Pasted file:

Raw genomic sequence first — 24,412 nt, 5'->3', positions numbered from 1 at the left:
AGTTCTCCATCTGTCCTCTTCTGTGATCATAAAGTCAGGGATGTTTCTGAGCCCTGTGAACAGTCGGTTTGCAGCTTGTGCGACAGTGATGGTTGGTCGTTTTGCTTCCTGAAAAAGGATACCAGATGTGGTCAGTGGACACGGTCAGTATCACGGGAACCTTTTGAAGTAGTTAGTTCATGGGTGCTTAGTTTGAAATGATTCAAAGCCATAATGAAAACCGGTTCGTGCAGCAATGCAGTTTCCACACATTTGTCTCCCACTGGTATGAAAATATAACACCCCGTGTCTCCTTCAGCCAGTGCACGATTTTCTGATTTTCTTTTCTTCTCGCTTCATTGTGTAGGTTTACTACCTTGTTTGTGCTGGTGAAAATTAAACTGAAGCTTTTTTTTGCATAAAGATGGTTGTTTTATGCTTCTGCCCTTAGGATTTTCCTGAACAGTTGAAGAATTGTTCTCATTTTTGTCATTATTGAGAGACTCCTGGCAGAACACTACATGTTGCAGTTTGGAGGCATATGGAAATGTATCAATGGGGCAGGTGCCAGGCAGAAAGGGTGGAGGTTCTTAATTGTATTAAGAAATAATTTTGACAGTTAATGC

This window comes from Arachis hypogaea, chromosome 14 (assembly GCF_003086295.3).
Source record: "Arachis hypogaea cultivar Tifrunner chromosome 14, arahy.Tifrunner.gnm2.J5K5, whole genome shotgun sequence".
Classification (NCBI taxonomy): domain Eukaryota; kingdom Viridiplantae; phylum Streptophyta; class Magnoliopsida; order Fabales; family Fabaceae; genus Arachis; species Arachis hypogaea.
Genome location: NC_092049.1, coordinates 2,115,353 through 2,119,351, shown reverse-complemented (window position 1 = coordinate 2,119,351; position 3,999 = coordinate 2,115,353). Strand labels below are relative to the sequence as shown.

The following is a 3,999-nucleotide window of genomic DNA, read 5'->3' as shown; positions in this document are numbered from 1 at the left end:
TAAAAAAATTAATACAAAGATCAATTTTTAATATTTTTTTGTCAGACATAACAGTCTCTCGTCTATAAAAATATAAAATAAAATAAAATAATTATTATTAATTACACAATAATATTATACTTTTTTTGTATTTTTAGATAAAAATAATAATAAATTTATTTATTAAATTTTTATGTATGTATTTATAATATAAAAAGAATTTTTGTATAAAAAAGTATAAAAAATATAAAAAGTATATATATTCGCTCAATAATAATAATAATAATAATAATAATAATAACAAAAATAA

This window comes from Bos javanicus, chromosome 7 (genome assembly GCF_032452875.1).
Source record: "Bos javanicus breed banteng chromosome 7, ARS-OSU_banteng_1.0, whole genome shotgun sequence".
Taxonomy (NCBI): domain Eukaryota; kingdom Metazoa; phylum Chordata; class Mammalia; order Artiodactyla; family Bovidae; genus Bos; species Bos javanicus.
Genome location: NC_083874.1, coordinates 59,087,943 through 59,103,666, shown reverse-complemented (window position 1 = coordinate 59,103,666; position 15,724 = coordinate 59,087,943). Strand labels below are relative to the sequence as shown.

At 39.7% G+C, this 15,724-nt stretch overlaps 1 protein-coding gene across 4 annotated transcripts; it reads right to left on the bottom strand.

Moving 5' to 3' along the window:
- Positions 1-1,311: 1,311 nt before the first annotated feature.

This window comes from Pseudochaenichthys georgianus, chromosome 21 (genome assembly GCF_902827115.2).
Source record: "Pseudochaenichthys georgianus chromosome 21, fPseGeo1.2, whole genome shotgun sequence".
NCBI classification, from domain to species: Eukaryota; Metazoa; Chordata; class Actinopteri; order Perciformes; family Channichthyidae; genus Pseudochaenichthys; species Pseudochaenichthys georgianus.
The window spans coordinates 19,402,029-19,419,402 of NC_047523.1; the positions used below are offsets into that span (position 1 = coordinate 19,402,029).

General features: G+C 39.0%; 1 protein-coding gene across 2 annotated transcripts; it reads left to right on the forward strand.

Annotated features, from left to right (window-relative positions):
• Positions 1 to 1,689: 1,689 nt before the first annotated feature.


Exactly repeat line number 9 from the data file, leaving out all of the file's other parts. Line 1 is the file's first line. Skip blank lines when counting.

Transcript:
This window comes from Bos javanicus, chromosome 7 (genome assembly GCF_032452875.1).